Collective living did not seriously undermine monogamous sexual coupling, which continued despite premature forecasts of its demise, although sometimes in a looser form. Similarly, monogamous coupling continued in the rural communes and communities too. Sexual practices in communal living were scarcely indistinguishable from practices in the larger society. The vast majority of communalists eventually became involved in a couple relationship and a biological family household.

The woodshop I work in was originally organized as a centralized collective, part of Bay Warehouse Collective. The collective as a whole took in all work and was responsible for it, and we paid ourselves salaries. Later, because it better suited our changed situation, we decided to switch over to a cooperative system whereby we are each responsible for a fair share of shop maintenance and expenses, while the economics of any particular job is handled individually by the actual worker or workers. 

Bay Warehouse Collective, where I worked, was founded in Berkeley, California in 1972. As centralized collective we ran an auto repair shop, a print shop, and a woodshop out of a large warehouse. All shop income went to the central collective, which paid workers a salary based partly on need. At its height Bay had about 35-40 members, and also operated a pottery shop, a food conspiracy, a theater, an electronics shop, a collective garden, and let space to a legal collective. Bay Warehouse Collective was formed out of the wreckage of an "alternative" trade high school (Bay High) formed in 1970. The school was nominally structured as a democratic collective, but a sharp struggle soon developed between shop workers and academic workers (who were also the legal administrators) over real control and over the academic workers' refusal to do manual maintenance work. Some of the teachers didn't want to sweep the floor. The shop workers staged an insurrection, took over, kicked out the administrators, disbanded the school and, shortly after I joined, we organized Bay Warehouse Collective

Like most countercultural organizations, there was no one ideology, at least in words: the organization itself contained most of the ideas. For some it was enough to work in a non-bossist non-sexist shop, although salaries were pathetically low; others saw us becoming more communal and buying large houses to live in, eventually branching out into the country; still others dreamed of us growing large and strong enough to become--in federation with other collectives and cooperatives--a challenge to the capitalist order, with the final goal to be able to do our work for where it was most needed by society, not for those who could afford it. – this is similar to vision of «Что делать?» Чернышевский.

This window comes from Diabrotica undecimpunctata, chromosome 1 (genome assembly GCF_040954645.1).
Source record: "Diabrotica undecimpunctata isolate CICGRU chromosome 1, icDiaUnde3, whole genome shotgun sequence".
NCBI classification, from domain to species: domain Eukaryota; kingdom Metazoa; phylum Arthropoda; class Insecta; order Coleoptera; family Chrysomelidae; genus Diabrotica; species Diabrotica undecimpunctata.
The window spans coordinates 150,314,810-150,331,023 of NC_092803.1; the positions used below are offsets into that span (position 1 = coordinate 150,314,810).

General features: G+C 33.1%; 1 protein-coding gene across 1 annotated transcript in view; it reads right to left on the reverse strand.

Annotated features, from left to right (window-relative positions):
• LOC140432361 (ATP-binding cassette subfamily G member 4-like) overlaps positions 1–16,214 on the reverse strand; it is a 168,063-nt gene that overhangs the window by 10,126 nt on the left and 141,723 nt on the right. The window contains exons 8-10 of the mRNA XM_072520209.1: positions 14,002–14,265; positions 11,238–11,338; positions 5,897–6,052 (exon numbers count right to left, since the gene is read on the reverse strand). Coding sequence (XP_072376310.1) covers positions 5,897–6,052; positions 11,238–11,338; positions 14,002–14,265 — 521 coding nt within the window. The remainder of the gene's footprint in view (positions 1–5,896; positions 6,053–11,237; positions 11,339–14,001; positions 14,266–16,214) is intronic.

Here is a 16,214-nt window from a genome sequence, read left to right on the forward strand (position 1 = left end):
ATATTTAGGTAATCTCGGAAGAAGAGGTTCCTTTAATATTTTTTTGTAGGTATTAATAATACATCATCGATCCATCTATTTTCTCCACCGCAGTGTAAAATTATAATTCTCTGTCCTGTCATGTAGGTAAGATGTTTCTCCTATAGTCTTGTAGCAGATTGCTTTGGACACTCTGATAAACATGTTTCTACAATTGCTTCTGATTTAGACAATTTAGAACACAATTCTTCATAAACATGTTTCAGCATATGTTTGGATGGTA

the warehouse we inherited from the school was too costly for our needs and abilities; we simply did not find ways to make our energy outflow flow back to us transformed into enough dollars to provide for our needs and pay our exorbitant rent, so we folded after a year and a half. Yet we did not really fail. We disbanded the larger Collective into three autonomous worker collectives, each of which found a smaller space. The print shop retained its centralized collective structure. The auto shop became a joint-partnership. The woodshop became a collective-cooperative. Inkworks, CarWorld and Heartwood all continue today – re-integration into the larger capitalist society

We made decisions collectively: nothing was considered decided until everyone was satisfied enough to go along with it. This system took into account depths of feeling as well as numbers, unlike the majority-rule system. It worked pretty well, even when the group grew larger (our height was about fifty);there were frustrating times, usually when two individuals had an ego problem, but over all, most things (a couple notable exceptions jump immediately to mind) got straightened out. We treated all except very personal possessions as common property, and had a common clothing room where any traveler in need could be supplied.

The concept of "openness" started out as a strength in the movement but eventually turned into a weakness. Open communes proved to be generally unlivable in the long run because they were too unstable. Since people did not choose each other, they were often not committed to each other. Not every two people can share the same bathroom and kitchen in peace. The communes attracted not only people willing to work for their survival, but also people looking for free trips.